Clinical features of Wolff-Parkinson-White syndrome
ABSTRACT Wolff-Parkinson-White syndrome is the most common form of ventricular preexcitation. Understanding this syndrome is fundamental for anyone interested in learning about arrhythmias. This review addresses (1) the historic sequence of events that led to the understanding of this syndrome; (2) the pathologic, embryologic, and electrophysiologic properties of accessory pathways; (3) the epidemiology and genetics of this syndrome; (4) the clinical diagnosis of this syndrome, with special emphasis on the arrhythmias that patients with ventricular preexcitation are predisposed to; and (5) the therapy for patients with Wolff-Parkinson-White syndrome.
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Article: FIMS Position Statement07/2010; 40(2):10-13. DOI:10.1007/s12534-010-0097-8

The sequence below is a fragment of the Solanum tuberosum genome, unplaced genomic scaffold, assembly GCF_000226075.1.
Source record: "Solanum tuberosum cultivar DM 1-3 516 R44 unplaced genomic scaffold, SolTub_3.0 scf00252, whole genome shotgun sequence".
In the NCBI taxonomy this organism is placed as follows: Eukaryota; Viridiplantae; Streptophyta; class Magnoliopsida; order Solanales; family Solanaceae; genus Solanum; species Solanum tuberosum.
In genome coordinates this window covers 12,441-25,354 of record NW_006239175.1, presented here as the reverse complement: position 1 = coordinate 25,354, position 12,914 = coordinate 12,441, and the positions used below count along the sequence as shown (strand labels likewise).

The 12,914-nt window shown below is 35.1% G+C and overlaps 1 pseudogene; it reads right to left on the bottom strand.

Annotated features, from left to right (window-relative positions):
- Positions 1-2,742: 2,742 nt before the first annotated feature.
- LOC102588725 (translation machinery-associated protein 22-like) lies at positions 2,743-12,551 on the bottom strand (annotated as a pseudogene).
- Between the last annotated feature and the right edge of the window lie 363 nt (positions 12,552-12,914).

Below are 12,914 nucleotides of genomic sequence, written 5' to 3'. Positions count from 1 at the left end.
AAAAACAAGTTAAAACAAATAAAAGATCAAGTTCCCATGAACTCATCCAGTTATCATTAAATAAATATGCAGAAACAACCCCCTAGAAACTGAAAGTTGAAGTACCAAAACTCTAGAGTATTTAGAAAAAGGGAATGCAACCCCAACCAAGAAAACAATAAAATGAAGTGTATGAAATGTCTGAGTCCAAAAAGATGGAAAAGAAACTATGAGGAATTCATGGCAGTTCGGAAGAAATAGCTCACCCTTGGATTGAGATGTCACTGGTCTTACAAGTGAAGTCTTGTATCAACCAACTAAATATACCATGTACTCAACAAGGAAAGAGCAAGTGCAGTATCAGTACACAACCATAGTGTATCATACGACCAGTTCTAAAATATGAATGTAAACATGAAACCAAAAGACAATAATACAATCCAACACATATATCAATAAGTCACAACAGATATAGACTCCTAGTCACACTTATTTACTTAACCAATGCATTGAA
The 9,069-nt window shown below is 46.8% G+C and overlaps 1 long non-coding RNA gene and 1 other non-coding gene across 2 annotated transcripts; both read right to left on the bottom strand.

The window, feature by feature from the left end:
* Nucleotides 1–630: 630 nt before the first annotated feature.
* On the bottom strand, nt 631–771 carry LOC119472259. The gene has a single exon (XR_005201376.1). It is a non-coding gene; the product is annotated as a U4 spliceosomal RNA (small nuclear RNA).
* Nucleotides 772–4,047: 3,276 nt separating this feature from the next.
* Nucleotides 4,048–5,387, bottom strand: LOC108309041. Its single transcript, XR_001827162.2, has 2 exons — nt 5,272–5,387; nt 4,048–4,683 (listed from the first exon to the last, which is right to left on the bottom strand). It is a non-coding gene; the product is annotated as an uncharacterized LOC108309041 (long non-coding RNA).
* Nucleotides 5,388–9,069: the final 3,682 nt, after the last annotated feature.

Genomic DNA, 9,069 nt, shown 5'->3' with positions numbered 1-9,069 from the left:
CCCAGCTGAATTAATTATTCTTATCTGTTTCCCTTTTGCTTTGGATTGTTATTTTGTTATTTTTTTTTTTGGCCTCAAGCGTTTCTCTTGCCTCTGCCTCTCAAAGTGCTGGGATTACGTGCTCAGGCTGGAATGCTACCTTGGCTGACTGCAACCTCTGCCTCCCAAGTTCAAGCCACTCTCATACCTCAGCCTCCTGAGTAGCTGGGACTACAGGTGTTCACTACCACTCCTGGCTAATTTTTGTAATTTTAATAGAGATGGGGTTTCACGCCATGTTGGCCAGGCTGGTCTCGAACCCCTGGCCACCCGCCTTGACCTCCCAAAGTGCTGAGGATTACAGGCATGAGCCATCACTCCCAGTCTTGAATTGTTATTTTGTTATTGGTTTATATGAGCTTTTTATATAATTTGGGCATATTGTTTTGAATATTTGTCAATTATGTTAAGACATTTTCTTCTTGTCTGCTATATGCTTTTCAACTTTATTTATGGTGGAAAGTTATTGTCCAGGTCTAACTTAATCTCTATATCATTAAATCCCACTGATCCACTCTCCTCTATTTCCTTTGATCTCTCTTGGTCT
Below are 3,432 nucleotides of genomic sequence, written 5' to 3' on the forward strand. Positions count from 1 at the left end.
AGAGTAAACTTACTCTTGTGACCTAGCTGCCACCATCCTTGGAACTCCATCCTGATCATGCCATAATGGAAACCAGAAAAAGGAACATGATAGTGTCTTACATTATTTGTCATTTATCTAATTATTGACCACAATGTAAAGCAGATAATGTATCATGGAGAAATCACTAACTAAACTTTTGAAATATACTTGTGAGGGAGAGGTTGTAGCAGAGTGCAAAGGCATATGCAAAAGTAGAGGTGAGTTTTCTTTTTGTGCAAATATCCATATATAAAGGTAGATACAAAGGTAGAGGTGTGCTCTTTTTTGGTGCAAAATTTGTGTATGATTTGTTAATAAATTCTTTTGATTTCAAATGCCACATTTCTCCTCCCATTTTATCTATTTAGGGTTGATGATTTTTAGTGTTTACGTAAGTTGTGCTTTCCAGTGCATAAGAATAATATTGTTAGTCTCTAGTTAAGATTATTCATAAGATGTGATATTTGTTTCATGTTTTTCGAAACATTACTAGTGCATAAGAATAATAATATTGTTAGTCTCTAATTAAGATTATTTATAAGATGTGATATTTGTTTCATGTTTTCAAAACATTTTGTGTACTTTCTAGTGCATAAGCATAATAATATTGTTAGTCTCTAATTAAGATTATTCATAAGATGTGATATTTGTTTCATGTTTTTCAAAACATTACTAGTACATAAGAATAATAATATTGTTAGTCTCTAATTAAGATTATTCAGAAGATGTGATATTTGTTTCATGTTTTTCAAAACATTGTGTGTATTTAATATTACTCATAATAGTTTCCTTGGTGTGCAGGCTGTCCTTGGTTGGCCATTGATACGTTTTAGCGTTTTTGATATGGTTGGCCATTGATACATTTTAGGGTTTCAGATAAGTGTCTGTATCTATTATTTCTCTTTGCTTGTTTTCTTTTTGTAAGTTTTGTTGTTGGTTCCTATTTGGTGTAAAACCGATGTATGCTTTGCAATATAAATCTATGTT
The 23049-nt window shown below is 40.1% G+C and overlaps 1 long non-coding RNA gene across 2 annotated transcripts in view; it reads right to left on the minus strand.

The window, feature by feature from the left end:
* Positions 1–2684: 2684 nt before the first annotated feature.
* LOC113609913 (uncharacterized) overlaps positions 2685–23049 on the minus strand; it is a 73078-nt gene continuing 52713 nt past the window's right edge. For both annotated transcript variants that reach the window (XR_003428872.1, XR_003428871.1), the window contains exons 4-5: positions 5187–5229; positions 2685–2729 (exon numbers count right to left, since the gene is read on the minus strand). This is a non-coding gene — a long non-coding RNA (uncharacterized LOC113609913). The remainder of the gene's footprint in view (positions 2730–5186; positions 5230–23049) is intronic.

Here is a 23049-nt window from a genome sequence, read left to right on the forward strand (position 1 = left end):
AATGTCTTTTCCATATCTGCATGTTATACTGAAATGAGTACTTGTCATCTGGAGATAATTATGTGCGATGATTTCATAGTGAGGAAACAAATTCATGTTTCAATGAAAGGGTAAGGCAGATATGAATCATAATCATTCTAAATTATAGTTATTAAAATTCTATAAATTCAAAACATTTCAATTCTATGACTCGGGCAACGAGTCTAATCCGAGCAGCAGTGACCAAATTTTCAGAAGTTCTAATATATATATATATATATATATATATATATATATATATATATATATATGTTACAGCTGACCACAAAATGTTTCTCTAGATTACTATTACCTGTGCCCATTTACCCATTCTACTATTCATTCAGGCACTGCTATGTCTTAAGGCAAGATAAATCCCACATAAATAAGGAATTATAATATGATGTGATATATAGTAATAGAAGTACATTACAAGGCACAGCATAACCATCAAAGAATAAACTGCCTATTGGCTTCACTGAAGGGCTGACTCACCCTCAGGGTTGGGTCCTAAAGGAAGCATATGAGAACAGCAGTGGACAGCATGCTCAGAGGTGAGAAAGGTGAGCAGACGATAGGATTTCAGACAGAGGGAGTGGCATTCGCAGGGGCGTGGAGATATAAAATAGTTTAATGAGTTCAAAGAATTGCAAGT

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ABSTRACT: The Wolff-Parkinson-White (WPW) syndrome is the commonest form of ventricular pre-excitation and is characterised by the presence of an accessory pathway between atria and ventricles. The term WPW syndrome is applied to patients with both pre-excitation on the ECG and paroxysmal tachycardia. Usually the conducting properties of bypass tracts and the AV node differ, the ventricular response during atrial flutter or fibrillation may be unusually rapid and may cause ventricular fibrillation. Atrial fibrillation (AF) is not an uncommon presentation in emergency department. Moreover, AF associated with WPW syndrome as an underlying condition is also not a rare occurrence; it is seen in 20-25% of WPW Syndrome. Recognition of this condition is very crucial in terms of emergency management. Its early recognition and initial treatment allows rapid restoration to sinus rhythm. Acute management of WPW syndrome with atrial fibrillation with hypotension is DC cardioversion. In haemodynamically stable patients, the drugs of choice are Amiodarone and class Ic anti-arrhythmic agents.12/2010; 6(3). DOI:10.3126/jcmsn.v6i3.4078